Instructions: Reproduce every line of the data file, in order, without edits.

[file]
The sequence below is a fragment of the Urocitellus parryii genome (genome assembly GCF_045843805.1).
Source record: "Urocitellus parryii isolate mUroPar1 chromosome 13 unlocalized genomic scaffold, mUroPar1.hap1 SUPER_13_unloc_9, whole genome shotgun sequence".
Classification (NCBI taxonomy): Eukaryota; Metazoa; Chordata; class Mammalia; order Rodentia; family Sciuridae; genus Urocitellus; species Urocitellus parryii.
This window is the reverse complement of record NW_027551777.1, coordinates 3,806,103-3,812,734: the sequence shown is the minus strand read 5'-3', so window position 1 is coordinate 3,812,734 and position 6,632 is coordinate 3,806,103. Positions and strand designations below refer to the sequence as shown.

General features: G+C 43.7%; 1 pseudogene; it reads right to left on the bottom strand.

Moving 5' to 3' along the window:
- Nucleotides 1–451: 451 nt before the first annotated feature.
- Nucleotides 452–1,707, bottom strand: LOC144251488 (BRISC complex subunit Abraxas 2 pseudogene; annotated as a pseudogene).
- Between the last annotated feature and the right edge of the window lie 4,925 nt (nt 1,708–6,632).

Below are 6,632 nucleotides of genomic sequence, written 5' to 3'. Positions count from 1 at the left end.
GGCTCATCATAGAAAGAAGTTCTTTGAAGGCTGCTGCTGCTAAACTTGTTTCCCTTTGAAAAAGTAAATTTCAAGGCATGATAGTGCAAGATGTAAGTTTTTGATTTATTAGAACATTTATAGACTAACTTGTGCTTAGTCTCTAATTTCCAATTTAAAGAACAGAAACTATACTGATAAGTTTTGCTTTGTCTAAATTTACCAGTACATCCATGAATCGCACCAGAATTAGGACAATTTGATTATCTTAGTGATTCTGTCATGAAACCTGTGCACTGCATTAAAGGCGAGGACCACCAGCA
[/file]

The sequence below is a fragment of the Urocitellus parryii genome (genome assembly GCF_045843805.1).
Source record: "Urocitellus parryii isolate mUroPar1 chromosome 13 unlocalized genomic scaffold, mUroPar1.hap1 SUPER_13_unloc_9, whole genome shotgun sequence".
Classification (NCBI taxonomy): Eukaryota; Metazoa; Chordata; class Mammalia; order Rodentia; family Sciuridae; genus Urocitellus; species Urocitellus parryii.
This window is the reverse complement of record NW_027551777.1, coordinates 3,806,103-3,812,734: the sequence shown is the minus strand read 5'-3', so window position 1 is coordinate 3,812,734 and position 6,632 is coordinate 3,806,103. Positions and strand designations below refer to the sequence as shown.

General features: G+C 43.7%; 1 pseudogene; it reads right to left on the bottom strand.

Moving 5' to 3' along the window:
- Nucleotides 1–451: 451 nt before the first annotated feature.
- Nucleotides 452–1,707, bottom strand: LOC144251488 (BRISC complex subunit Abraxas 2 pseudogene; annotated as a pseudogene).
- Between the last annotated feature and the right edge of the window lie 4,925 nt (nt 1,708–6,632).

Below are 6,632 nucleotides of genomic sequence, written 5' to 3'. Positions count from 1 at the left end.
GGCTCATCATAGAAAGAAGTTCTTTGAAGGCTGCTGCTGCTAAACTTGTTTCCCTTTGAAAAAGTAAATTTCAAGGCATGATAGTGCAAGATGTAAGTTTTTGATTTATTAGAACATTTATAGACTAACTTGTGCTTAGTCTCTAATTTCCAATTTAAAGAACAGAAACTATACTGATAAGTTTTGCTTTGTCTAAATTTACCAGTACATCCATGAATCGCACCAGAATTAGGACAATTTGATTATCTTAGTGATTCTGTCATGAAACCTGTGCACTGCATTAAAGGCGAGGACCACCAGCA